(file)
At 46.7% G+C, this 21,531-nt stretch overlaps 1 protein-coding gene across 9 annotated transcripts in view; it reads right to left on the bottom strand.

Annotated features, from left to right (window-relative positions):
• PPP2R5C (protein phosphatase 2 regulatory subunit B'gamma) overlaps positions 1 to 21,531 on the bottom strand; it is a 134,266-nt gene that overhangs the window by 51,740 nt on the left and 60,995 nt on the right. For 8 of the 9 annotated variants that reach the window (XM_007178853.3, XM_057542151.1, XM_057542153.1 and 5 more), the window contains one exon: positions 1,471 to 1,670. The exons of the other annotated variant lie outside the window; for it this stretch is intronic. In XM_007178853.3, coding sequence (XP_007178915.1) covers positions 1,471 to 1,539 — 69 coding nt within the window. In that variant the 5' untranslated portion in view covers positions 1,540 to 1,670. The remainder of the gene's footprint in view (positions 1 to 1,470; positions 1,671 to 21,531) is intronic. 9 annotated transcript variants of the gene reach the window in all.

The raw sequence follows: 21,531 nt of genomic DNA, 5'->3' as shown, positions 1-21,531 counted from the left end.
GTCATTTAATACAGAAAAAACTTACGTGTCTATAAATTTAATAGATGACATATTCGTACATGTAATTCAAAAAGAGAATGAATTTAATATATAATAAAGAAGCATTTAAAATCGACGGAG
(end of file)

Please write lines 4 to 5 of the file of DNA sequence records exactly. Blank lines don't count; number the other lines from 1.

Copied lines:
The raw sequence follows: 21,531 nt of genomic DNA, 5'->3' as shown, positions 1-21,531 counted from the left end.
GTCATTTAATACAGAAAAAACTTACGTGTCTATAAATTTAATAGATGACATATTCGTACATGTAATTCAAAAAGAGAATGAATTTAATATATAATAAAGAAGCATTTAAAATCGACGGAG